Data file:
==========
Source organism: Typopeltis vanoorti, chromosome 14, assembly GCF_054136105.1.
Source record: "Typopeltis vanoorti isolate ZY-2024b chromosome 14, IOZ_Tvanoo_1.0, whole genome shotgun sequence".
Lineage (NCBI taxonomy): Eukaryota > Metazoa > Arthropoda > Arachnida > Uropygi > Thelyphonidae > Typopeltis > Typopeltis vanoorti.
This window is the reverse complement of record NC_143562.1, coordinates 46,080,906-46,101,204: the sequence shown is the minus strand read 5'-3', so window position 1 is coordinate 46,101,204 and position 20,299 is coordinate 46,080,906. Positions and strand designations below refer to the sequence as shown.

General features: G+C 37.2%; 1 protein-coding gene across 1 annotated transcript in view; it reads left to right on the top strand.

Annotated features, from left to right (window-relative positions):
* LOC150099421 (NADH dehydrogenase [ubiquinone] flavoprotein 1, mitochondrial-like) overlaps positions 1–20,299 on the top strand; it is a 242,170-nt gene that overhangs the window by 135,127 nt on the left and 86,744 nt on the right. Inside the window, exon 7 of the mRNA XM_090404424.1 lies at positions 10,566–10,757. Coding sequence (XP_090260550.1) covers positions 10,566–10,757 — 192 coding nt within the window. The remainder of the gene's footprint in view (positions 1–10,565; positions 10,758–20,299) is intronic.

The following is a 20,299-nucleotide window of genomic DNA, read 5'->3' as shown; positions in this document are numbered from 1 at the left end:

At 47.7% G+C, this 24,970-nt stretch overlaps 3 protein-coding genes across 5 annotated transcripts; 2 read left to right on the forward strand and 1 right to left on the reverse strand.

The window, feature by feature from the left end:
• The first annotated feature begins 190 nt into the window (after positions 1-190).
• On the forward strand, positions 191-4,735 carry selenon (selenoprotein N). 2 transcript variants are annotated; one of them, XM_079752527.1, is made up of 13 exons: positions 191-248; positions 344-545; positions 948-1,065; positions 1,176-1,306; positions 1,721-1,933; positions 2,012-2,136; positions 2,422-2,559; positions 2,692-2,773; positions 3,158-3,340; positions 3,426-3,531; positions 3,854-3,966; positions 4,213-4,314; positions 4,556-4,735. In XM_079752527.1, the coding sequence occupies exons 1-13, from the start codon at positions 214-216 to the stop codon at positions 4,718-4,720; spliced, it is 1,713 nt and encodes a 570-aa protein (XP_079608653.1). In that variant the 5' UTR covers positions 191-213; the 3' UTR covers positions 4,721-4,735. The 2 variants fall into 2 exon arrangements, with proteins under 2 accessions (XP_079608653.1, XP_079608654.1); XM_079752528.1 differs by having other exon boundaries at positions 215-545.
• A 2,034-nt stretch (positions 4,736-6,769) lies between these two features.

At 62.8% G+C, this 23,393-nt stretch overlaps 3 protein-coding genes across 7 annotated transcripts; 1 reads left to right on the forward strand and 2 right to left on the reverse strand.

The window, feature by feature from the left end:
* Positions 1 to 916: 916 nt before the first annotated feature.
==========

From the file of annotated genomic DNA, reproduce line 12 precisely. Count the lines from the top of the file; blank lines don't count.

• On the forward strand, positions 191-4,735 carry selenon (selenoprotein N). 2 transcript variants are annotated; one of them, XM_079752527.1, is made up of 13 exons: positions 191-248; positions 344-545; positions 948-1,065; positions 1,176-1,306; positions 1,721-1,933; positions 2,012-2,136; positions 2,422-2,559; positions 2,692-2,773; positions 3,158-3,340; positions 3,426-3,531; positions 3,854-3,966; positions 4,213-4,314; positions 4,556-4,735. In XM_079752527.1, the coding sequence occupies exons 1-13, from the start codon at positions 214-216 to the stop codon at positions 4,718-4,720; spliced, it is 1,713 nt and encodes a 570-aa protein (XP_079608653.1). In that variant the 5' UTR covers positions 191-213; the 3' UTR covers positions 4,721-4,735. The 2 variants fall into 2 exon arrangements, with proteins under 2 accessions (XP_079608653.1, XP_079608654.1); XM_079752528.1 differs by having other exon boundaries at positions 215-545.